Surprise!!! Here’s something that hasn’t been talked about lately. This week’s posts will cover current events.

People think they have it bad in the US. Gas here reached the $1.08 per liter mark ($3.40 US per gallon). CNN has been reporting that the national US average is $2.40, so it is about 40% more up here. At first I thought it was because the US subsidised their gas, but now I think it is also because there is more tax on gas here.

It has an interesting effect. People seem to be more conscious about the gas mileage of their cars. Walking down the street this morning, I noticed that probably 80%-90% of the cars were one of the two smallest cars of any car manufacturer (Echo, Civic, Mazda 3, Focus, Jetta, etc.) There are many economy cars on the road and not many SUV’s even though SUV’s would be better at tackling the winters. Though the larger cars in the US may be due to the fascination with bigger and wider. It has also been suggested to me that Quebecers are very conservative spenders. I guess the US would be also if they were taxed close to 50%. The smaller cars may also be some of that European influence again.


~ by Frank on August 22, 2005.

One Response to “Gas”

  1. I live in Montreal and drive a Pontiac Pursuit; American car, but definitely on the smallish side. My theories(having just returned from a 3 month road trip)
    1. It seems like highway life is much more prevalent in the American commute. Big trucks are guzzlers, but highways are gas-savers (relatively speaking, I think) Highways also dont involve too many sporty handling opportunities, such as in the N.American city or all of Europe, so smaller ‘zippers’ are perhaps less appreciated.

    2. Frugality. You’re probably right that we spend less on cars, not to mention alot of car owners in or around Montreal will also reccur to public transport regularly.

    3. Parking (+frugality) As you probably know, the Montreal parking situation is ok. However, I noticed in the U.S. that spots with meters are less common and less expensive, while parking garages are more readily available and popular, thus relatively more affordable. Parking in MTL in other words, is less predictable and we’re less likely to part with our coin for a spot. Perhaps the smaller car means better chances of finding a free spot (usually those 3/4 sized mini-spots)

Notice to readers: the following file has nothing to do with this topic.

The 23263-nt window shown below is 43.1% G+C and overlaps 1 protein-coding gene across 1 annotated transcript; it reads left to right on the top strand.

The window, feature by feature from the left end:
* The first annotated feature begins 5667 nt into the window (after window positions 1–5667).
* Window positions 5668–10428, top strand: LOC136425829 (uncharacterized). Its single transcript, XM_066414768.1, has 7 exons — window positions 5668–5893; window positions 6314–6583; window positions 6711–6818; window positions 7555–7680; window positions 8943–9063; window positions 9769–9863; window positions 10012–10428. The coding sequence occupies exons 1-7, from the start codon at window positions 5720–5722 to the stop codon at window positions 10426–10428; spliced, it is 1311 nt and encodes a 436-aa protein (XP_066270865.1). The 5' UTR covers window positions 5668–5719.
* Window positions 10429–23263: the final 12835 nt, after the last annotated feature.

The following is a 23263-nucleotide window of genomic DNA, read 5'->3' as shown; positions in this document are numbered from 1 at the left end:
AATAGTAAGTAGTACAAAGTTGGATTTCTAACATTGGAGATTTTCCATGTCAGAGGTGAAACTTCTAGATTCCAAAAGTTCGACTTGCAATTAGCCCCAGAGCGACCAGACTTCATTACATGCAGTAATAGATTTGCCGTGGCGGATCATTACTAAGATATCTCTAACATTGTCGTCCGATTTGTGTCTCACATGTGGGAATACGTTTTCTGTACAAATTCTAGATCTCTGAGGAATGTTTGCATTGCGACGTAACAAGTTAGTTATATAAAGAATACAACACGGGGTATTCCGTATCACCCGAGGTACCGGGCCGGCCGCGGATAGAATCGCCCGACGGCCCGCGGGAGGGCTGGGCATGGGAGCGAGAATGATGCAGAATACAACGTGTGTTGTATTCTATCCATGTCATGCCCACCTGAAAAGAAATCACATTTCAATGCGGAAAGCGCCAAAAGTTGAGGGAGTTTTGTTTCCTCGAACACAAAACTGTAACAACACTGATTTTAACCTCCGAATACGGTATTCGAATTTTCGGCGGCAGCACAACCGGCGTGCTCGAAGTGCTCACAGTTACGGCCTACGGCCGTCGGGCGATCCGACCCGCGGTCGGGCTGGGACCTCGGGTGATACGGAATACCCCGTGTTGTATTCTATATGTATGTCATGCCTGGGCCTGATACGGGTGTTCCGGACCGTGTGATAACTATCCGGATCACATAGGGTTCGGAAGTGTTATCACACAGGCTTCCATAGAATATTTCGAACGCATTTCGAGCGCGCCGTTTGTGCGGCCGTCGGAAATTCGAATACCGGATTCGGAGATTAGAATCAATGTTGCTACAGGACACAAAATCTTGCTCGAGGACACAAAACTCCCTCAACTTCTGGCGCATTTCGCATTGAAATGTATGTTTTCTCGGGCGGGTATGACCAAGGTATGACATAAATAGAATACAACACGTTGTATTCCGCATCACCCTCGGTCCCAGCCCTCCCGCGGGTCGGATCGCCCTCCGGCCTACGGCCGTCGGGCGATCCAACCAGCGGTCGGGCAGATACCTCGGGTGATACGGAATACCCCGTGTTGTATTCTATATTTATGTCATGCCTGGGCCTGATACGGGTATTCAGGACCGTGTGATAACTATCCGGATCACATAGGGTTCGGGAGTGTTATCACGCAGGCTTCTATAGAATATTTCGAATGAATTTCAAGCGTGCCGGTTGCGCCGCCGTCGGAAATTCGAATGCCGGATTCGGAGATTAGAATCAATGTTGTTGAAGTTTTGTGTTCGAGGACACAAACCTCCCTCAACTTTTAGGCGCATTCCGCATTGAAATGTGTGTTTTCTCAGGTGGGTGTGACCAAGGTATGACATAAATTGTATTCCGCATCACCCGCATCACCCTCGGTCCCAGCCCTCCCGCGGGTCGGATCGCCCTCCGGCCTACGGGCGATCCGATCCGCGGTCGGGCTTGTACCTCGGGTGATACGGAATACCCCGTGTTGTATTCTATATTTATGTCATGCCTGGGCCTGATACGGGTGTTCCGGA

4. Kids. We have less. In fact I think we rarely have more than 2. And we all avoid minivans as long as possible so I’m assuming an SUV or TRUCK offers an alternative to buying a Van (which are also much more common in the U.S.) for bigger American families.

    5. The Road-Rage thing. I’m assuming If a Hummer cut me off I’d be less pissed than, say, a Hummer-driver who’s just been cut-off by a Pontiac pursuit. This may not be true. But I’m definitely more intimidate by a machetti than by a butter-knife. If you consider your car a 2nd degree weapon, then get a machetti/Toyota Tundra.

    6. Weather challenges. Yeah, we have some bad ones in Montreal, but more of the crippling variety; black ice is a universal killer, but trucks swerve more than cars if driven imprudently. Most importantly though, when bad weather strikes in Montreal(usually winter) it seems there is no sane alternative to driving like a senior. The U.S sees a variety of wild weather, but I noticed in the southern states trucks were most common, then I went to florida in august and had to plow through gallons of storm rain on a highway (as 6-wheeled silverados whizzed by me)

    7.(longshot theory): it’s easier to take the snow of the roof of a car,especially when you’re an inch shorter than the average American!

    7a. It’s easier to feel comfortable in a bigger car, when you’re a bigger person. Americans are a bit bigger than Quebecois (dare I say significantly bigger in the gut-region)

Leave a Reply

Fill in your details below or click an icon to log in: Logo

You are commenting using your account. Log Out /  Change )

Google+ photo

You are commenting using your Google+ account. Log Out /  Change )

Twitter picture

You are commenting using your Twitter account. Log Out /  Change )

Facebook photo

You are commenting using your Facebook account. Log Out /  Change )


Connecting to %s

%d bloggers like this: